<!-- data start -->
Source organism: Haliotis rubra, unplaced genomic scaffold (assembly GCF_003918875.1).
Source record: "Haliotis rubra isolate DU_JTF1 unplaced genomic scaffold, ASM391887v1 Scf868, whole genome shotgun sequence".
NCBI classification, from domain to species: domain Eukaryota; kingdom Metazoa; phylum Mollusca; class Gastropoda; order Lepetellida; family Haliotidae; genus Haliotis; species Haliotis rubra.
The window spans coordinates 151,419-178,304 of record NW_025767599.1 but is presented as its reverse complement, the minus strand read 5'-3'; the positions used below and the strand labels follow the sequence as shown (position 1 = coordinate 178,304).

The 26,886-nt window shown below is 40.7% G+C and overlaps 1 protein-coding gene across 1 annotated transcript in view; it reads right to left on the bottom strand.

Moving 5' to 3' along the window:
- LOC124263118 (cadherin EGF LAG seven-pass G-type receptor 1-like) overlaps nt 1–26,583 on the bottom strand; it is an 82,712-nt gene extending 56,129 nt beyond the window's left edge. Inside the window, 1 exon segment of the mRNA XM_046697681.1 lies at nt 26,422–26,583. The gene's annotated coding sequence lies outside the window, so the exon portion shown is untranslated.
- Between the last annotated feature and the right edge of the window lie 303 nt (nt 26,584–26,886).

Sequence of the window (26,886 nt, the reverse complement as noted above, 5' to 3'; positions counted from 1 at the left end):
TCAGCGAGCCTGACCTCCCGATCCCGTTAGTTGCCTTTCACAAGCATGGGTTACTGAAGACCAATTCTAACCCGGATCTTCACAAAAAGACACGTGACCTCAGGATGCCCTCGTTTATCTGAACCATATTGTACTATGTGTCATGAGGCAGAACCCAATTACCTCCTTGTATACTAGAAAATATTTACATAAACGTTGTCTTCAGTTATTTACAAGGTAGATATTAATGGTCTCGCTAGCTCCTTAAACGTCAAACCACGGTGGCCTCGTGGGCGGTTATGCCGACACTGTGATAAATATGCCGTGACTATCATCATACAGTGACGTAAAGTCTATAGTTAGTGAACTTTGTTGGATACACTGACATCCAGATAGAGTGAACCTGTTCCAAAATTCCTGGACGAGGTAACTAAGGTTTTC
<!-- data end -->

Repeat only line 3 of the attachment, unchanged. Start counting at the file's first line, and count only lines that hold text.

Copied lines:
NCBI classification, from domain to species: domain Eukaryota; kingdom Metazoa; phylum Mollusca; class Gastropoda; order Lepetellida; family Haliotidae; genus Haliotis; species Haliotis rubra.